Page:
The medium-speed serial interface 12 is equipped with the sensor/actuator control and with opto-couplers and leads to the shift register status 262 as well as to the shift register control 261 that undertake a serial-to-parallel conversion. This ensues in order to interrogate the status of the following assembles: print control electronics 81, letter sensor 247, position sensor 268 of the swivel mechanism (letter flipping) 88 and position sensor 269 of the wiper lip motor 89, as well as in order to charge the actuators (in this embodiment the letter transport motor 86, a beeper 87 operated by a performance monitoring switch 83, the swivel mechanism 88 and its motor, the wiper lip motor 89 and a motor 90 for the tape dispenser 91) with corresponding control signals. The data line containing at least the series circuit of shift register control 261 ans shift register status 262 is connected to the other serial data line in order to form a closed loop.
The franking printhead 82 is preferably implemented as a dot-matrix printer in order to be able print changing information, for example, different customer slogans. The piezo-ink jet method is a particularly suitable printing process. Due to its high printing speed, it also allows for processing of large quantities of letters. Such a printhead is disclosed in detail in U.S. Pat. No. 5,592,203. In order to allow the printer to print different letter thicknesses with identical quality, an arrangement is disclosed in German Application 196 05 146.6 for the conveying and printer means for a version of the postage meter machine base station.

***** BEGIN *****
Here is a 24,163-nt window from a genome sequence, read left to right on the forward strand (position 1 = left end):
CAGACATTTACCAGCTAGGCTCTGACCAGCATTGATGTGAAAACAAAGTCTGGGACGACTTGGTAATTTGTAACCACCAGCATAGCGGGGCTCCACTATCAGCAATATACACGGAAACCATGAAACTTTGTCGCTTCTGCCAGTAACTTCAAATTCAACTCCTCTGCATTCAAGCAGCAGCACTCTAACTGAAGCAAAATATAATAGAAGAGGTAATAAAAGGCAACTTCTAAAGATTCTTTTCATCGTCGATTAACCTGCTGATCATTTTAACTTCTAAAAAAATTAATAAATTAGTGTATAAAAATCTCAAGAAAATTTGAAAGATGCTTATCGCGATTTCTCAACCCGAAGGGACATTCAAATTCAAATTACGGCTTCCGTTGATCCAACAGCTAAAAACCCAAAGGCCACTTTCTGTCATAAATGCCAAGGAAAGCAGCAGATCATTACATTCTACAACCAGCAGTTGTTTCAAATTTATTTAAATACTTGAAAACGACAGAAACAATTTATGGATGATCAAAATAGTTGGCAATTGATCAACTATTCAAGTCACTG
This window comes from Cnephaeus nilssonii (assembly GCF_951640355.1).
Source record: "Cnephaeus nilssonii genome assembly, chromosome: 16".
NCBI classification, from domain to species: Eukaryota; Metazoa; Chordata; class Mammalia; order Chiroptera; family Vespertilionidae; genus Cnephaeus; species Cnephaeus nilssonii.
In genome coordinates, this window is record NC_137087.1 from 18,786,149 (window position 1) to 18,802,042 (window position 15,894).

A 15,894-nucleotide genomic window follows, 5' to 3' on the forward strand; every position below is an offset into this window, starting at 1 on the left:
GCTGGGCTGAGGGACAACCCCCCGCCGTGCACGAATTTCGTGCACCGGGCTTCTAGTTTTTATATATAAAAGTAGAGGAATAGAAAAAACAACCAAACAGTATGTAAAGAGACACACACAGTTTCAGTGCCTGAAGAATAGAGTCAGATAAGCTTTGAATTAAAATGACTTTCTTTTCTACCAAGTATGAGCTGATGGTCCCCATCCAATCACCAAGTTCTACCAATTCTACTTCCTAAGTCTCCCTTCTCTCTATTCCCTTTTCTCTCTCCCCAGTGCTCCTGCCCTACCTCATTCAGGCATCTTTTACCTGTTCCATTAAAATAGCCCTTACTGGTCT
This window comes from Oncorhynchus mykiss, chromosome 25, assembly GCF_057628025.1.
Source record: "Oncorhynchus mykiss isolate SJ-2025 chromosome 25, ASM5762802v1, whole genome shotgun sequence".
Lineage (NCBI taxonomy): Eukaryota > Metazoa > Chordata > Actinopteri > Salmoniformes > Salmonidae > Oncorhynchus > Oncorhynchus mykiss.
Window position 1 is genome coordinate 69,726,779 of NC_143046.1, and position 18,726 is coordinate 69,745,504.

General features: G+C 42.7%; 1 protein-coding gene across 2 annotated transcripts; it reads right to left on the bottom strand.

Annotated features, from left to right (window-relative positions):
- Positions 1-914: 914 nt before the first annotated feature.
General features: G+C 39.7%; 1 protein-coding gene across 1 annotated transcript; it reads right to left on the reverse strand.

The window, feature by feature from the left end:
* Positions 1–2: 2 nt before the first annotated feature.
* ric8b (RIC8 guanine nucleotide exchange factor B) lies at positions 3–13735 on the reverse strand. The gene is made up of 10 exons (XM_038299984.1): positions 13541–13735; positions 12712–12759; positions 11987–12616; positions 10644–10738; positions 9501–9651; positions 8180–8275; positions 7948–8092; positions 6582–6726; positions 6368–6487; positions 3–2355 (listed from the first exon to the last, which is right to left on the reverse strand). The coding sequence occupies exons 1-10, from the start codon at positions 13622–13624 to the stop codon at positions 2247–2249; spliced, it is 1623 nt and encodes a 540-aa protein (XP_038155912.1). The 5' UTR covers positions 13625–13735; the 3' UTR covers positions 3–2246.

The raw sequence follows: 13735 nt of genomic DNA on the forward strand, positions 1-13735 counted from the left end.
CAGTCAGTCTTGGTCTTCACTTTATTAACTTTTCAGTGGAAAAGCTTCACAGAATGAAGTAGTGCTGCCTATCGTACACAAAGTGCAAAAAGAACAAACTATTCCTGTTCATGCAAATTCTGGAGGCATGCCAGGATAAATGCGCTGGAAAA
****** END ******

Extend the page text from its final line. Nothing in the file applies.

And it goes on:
The aforementioned, slow serial interface 11 is likewise equipped with UART electronics and with opto-couplers and serves for the control of the stations to the left of the base 24.
The transmission circuit 201 for the slow channel contains a level converter in order to convert the TTL level into a V24 level. A jack 24 is connected to this level converter and advantageously carries the V24 level. A further station 27 or 28 can be connected to the jack 204, whereby all are equipped with V24 interfaces in a standard fashion.
The automatic feeder 28 thus is connected in terms of interface to the dynamic scale 27 via data cable 25.1 as an interface and the dynamic scale 27 is connected to the postage meter machine base 24 via data cable 25.2 as an interface. The postage meter machine base unit 24 interfaces with the meter 10. It is advantageous that the lines of the serial interface and the separate lines are combined in a single data cable 25 that is connected via a plug/socket with the specific V24 interface unit 26 in the postage meter machine base station 24.
Whereas the stations 27, 28 and 24 of the mail processing machine 20 communicate with one another via a serial V24 interface and data cable 25 (or cables 25.1 and 25.2) with a data rate of 9600 Bd, the significantly higher data rate is achieved by the meter 10 via a manipulation-proof, specific TTL high-speed interface. In addition to the communication of printing data, this also allows the communication of further data for a communication with the postage meter machine base station 24. For example, a data rate of 1,000,000 Bd is achieved in the data transfer between meter 10 and postage meter machine base station 24.